Why Mojave Brewing Leans Into Cider Sales

You don’t get to choose your flagship. It’s been stated before and will be said again. A brewery owner may have an idea of what will sell, but once you open and put the product out in the market, it will be the consumer that leads the way in what you sell for the most part.

John Griffith and Nate Carney opened Mojave Brewing outside of Las Vegas in early 2020 the idea of having both a cider and beer license was a unique proposition.

“We just decided that we were going to keep the cider in the game, which I think was a good choice,” Griffith said. Although he needed to do more steps with the TTB to get opened, the whole goal, he told Brewer, was to keep couples together when going out for a drink.

Having a wife who was diagnosed with Celiac Disease in 2008, he knows the struggles it can be to have a group of people go out to a brewery and not everyone either likes beer or can’t drink it.

“Keep the team together if you’re out drinking with friends, keep them here,” he said.

Even with the pandemic looming during the brewery’s first year, a batch of non-adjunct cider went on tap and began to sell.

READ MORE: ​Cider Corner: Is Intensive QC Needed?

“I think after like a week or two, we decided to do a flavored cider,” Carney said. Eschewing extracts, Freedom of Peach debuted by blending in purees and concentrates.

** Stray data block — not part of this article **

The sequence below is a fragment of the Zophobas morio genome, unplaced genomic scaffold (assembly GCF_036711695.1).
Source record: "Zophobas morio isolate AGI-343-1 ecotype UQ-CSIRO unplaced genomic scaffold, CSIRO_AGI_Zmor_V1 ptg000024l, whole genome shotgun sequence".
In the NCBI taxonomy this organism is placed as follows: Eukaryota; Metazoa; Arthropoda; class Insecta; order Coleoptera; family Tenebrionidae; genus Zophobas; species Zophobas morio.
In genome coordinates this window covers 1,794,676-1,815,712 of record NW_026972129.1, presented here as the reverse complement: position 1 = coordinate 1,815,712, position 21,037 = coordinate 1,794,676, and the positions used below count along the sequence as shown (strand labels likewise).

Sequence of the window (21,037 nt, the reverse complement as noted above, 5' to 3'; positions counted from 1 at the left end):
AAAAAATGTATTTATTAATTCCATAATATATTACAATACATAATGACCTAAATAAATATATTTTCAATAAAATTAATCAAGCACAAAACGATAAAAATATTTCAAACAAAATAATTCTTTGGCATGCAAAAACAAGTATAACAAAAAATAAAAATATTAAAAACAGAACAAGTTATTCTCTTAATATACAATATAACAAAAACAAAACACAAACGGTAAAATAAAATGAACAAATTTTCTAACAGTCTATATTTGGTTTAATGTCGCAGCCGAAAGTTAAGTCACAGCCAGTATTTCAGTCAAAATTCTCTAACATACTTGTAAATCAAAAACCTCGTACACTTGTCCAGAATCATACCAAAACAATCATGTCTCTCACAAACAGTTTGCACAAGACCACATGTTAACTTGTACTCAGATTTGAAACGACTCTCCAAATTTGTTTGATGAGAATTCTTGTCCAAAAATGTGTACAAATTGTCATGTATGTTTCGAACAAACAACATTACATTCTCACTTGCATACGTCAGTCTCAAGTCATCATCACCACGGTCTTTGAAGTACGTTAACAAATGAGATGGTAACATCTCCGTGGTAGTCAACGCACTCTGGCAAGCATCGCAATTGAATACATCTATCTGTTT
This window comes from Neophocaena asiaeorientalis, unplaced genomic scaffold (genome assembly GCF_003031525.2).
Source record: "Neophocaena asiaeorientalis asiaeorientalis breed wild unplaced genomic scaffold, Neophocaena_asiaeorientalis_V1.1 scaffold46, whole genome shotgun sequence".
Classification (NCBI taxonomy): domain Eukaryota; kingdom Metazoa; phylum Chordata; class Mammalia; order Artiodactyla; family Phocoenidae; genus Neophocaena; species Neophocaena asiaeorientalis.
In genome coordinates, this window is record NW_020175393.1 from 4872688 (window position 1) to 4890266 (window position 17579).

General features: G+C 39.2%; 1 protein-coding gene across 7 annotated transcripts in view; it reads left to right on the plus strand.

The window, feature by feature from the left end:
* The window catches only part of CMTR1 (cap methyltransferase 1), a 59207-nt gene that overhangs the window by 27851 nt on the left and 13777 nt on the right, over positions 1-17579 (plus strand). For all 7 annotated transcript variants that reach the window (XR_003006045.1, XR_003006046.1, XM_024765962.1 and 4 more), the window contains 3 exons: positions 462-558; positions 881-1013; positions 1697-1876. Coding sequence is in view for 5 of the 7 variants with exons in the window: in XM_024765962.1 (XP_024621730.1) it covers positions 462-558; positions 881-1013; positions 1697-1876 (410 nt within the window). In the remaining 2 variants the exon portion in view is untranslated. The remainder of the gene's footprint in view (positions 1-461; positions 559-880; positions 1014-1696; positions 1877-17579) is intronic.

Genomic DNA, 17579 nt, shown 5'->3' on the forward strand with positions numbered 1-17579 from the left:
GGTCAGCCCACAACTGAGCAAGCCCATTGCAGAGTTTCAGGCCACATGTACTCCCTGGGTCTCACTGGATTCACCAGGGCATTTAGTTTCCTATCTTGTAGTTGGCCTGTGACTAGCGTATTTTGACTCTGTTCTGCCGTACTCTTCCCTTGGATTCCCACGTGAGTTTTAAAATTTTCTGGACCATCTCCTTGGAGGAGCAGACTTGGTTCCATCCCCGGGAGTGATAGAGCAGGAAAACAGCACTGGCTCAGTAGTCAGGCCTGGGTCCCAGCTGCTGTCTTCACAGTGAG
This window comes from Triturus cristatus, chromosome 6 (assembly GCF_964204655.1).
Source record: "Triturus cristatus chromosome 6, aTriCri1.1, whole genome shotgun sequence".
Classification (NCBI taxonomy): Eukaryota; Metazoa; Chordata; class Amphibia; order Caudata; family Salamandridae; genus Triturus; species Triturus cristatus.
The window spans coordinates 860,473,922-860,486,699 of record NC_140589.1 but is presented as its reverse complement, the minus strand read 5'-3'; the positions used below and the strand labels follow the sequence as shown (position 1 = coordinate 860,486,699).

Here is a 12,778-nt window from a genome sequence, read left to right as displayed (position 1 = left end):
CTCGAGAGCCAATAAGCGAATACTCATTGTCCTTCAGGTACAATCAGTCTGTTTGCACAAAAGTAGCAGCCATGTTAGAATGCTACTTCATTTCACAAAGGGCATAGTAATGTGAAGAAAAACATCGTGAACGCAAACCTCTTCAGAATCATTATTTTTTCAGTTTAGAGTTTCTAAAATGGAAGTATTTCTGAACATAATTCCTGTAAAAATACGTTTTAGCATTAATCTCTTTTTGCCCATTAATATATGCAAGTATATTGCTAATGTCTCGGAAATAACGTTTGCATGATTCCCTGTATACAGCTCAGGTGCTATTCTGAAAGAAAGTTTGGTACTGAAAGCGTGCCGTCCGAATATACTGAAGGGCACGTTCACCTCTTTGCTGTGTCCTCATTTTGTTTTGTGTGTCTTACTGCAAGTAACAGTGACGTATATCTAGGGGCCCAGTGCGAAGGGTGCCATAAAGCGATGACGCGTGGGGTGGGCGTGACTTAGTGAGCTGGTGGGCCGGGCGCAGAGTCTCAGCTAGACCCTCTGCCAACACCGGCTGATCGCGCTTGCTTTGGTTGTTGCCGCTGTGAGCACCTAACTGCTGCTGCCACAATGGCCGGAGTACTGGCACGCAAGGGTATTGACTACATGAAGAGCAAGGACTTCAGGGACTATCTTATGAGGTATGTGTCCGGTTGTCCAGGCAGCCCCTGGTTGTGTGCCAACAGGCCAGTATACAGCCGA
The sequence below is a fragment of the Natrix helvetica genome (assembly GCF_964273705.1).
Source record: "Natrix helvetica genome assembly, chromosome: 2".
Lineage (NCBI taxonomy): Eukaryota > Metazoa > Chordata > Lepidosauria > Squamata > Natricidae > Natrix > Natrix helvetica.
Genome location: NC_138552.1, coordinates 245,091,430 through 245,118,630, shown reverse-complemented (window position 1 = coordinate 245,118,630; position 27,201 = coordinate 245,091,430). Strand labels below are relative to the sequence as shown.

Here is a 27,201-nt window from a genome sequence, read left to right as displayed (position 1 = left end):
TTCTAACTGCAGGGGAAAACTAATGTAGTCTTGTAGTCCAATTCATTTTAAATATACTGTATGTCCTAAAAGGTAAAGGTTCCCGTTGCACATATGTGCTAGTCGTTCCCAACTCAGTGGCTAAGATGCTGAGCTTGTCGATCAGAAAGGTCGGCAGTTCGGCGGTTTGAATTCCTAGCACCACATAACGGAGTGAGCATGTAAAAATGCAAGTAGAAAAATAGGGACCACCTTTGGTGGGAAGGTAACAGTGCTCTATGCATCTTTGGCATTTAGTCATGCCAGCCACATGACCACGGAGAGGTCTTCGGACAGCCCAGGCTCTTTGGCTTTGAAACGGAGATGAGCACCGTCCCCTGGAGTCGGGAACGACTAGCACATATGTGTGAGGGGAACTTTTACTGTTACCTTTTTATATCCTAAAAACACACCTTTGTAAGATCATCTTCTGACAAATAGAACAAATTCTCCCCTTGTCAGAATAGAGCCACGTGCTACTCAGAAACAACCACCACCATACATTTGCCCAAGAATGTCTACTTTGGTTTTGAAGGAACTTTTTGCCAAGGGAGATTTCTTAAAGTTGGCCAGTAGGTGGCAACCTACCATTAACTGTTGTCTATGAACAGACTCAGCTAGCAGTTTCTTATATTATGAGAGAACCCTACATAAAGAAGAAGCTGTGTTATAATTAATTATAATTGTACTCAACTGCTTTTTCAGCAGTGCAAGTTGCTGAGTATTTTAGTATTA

“Peach outsold the base cider 20-to-1,” Carney said. “I remember us saying, ‘Well, we’re not going to make a traditional base cider anymore, it’s always gonna be flavored,’ so we started messing around different flavors.

Oh of those flavors was strawberry lemonade. With both owners having a skateboard and punk rock background, the brand Punk Lemonade was put on tap and it has become a staple for the company.

“Pink lemonade … Punk Lemonade it only seemed natural,” Carney said. “The name itself is kind of edgy and we put the anarchy sign on the board to cue people’s attention to it to try it.”

Punk Lemonade was outselling everything else, Carney added.

“So we’re like oh, I guess this is our flagship and we decided to put in distribution and it took off,” he said. Mojave is the only in-state-made cider distributed in Nevada, which gives them a unique advantage as well in touting local sales opportunities. The naming scheme for both cider and beer is unique as well.

“We tried to name our ciders after punk songs or in reference to punk songs,” Griffith said with ciders named Tropical London and Ruby Soho, both songs by Rancid. “We’ve gone in and out from different names for that. But then also our beers we were doing references to movies and pop culture. All of our IPAs, for the first two and a half years, were based on Patrick Swayze movies. At one point, we were able to do a ‘Crazy for Swayze’ flight as we had four different Swayze beers on.

“We’ve been saving Dirty Dancing and Ghost for special beers.”

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